Thoughts on the education of daughters: with reflections on female conduct, in the more important duties of life
Mary, a fiction
A vindication of the rights of woman: with strictures on political and moral subjects
An Historical and Moral View of the Origin and Progress of the French Revolution and the Effect it has Produced in Europe
Posthumous works, Vol. 1: The wrongs of woman, or Maria (1st eight chapters)
Posthumous works, Vol. 2: The wrongs of woman, or Maria (chapter 9 to end) and The first book of a series of lessons for children
Posthumous works, Vol. 3: Letters ["to Imlay"]
Posthumous works, Vol. 4: Miscellaneous pieces
Maria, or The Wrongs of Woman
Memoirs of the author of a vindication of the rights of woman
Mary Wollstonecraft: A Critical Biography
The Life and Death of Mary Wollstonecraft
A Different Face: The Life of Mary Wollstonecraft
Aspects généraux du roman féminin en Angleterre de 1740 à 1800 nouvelle série #52, Editions Ophrys 1966
La Destinée féminine dans le roman européean du dix-huitième siècle 1713-1807: Essai de gynécomythie romanesque
When the final word is said on Mary Wollstonecraft she will appear to us, I suspect, as one of the most powerful and distinctive prose writers in the language. The one work by which she is generally known today, her 1792 Vindication of the Rights of Woman, establishes Wollstonecraft as the greatest of polemical feminists. But she wrote a great deal more, and wider acquaintance with the complete oeuvre, now slowly coming back into print, may well inspire a reassessment of the history of English Romanticism to include the turn-of-the-century woman writer, who, like Wollstonecraft (and Austen, Radcliffe, Edgeworth, Burney), wrote prose fiction, treatises, letters, essays, and diaries, rather than poetry. “I am compelled to think that there is some thing in my writings more valuable,” she wrote Godwin in 1796, “than in the productions of some people on whom you bestow warm elogiums—I mean more mind—denominate it as you will—more of the observations of my own senses, more of the combining of my own imagination—the effusions of my own feelings and passions than the cold workings of the brain on the materials procured by the senses and imagination of other writers.”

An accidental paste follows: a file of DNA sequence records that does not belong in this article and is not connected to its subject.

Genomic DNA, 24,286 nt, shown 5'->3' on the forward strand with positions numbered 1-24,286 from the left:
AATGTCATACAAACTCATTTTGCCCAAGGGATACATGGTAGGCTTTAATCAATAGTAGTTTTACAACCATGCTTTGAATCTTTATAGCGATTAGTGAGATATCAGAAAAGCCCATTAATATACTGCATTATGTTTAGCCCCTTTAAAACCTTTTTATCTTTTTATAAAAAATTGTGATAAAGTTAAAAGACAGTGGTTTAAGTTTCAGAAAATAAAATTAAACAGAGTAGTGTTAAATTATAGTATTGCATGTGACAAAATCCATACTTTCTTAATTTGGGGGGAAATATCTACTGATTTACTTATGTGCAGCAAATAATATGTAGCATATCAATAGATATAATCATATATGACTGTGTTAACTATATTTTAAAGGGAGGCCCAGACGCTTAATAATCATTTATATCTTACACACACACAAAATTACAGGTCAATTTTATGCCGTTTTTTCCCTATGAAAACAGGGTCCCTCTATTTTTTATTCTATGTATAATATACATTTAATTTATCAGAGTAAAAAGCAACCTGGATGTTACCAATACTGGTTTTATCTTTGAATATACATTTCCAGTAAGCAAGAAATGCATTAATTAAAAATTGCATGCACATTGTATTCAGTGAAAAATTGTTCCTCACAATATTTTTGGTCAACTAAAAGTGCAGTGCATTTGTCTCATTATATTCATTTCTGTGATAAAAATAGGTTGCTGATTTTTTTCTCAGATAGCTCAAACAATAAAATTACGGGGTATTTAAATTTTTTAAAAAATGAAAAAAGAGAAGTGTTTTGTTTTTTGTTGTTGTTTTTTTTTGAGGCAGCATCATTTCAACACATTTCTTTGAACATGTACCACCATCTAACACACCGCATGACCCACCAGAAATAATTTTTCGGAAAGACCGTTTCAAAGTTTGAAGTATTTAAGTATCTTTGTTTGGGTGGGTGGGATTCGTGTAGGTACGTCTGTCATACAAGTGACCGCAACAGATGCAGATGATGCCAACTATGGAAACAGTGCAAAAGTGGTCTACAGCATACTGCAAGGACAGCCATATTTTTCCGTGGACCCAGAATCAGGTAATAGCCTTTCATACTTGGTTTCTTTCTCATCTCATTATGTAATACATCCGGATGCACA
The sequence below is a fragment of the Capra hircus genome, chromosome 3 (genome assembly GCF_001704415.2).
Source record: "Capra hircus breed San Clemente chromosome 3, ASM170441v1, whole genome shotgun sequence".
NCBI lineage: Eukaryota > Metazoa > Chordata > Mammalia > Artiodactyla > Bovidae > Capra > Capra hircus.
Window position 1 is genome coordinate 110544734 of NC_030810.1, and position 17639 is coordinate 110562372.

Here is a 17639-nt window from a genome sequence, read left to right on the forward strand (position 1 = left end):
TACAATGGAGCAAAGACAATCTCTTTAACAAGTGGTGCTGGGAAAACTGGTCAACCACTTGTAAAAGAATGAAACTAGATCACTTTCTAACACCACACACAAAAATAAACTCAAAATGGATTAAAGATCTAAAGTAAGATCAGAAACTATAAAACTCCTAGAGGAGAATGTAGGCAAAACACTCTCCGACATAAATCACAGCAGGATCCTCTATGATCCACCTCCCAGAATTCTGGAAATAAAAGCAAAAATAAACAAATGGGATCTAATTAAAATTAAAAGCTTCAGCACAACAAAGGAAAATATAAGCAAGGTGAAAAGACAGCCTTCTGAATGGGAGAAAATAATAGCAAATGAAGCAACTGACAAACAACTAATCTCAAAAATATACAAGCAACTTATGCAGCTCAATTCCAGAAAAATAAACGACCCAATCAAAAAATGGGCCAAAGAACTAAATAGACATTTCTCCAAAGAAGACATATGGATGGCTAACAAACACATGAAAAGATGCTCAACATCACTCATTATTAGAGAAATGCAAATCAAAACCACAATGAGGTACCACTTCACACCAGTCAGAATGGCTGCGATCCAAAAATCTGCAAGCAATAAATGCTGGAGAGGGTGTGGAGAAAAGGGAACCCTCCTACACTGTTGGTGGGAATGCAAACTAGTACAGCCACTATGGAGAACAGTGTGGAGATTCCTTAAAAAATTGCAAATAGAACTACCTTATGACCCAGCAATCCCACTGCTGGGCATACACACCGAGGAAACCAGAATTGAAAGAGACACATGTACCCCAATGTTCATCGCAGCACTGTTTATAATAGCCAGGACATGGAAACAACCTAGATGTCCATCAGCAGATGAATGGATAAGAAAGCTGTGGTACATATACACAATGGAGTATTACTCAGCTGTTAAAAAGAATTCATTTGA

Mary Wollstonecraft’s career as a writer began in 1787 when she was twenty-eight and ended with her death in childbirth ten years later. Thus the great event of her day was the French Revolution, and as a radical thinker on women, politics, and religion she belongs among the English Jacobins. As a writer she was a contemporary of Burns and Blake, who, like her, are difficult to label. “Pre-romantic” is too pale a term for their vigorous originality; yet we normally date the start of English Romanticism with the publication of Lyrical Ballads in 1798. Wordsworth and Coleridge were more than ten years younger than Mary Wollstonecraft, whose Posthumous Works also appeared in 1798.
The philosopher William Godwin, Wollstonecraft’s husband during the last five months of her life, included in these four posthumous volumes Wollstonecraft’s most powerful novel, the unfinished Maria; and many of her love letters, which are extraordinary; and her essay “On Artificial Taste,” which had appeared in the April 1797 Monthly Magazine. Eleanor Flexner has suggested that this essay, retitled by Godwin (more accurately) “On Poetry, and our relish for the beauties of nature,” may have influenced the romantic poets. It is at least worth noting that the year before Wordsworth’s “Tintern Abbey” Mary Wollstonecraft defined the poet as “the man of strong feelings” who “gives us only an image of his mind, when he was actually alone, conversing with himself, and marking the impression which nature had made on his own heart.”
As a prose stylist, Wollstonecraft was of course (being a woman) largely self-taught. The haste, the padding, the disorganization of the hack writer are her worst faults, from which none of her volumes is free. She published too much: eight books of fiction…
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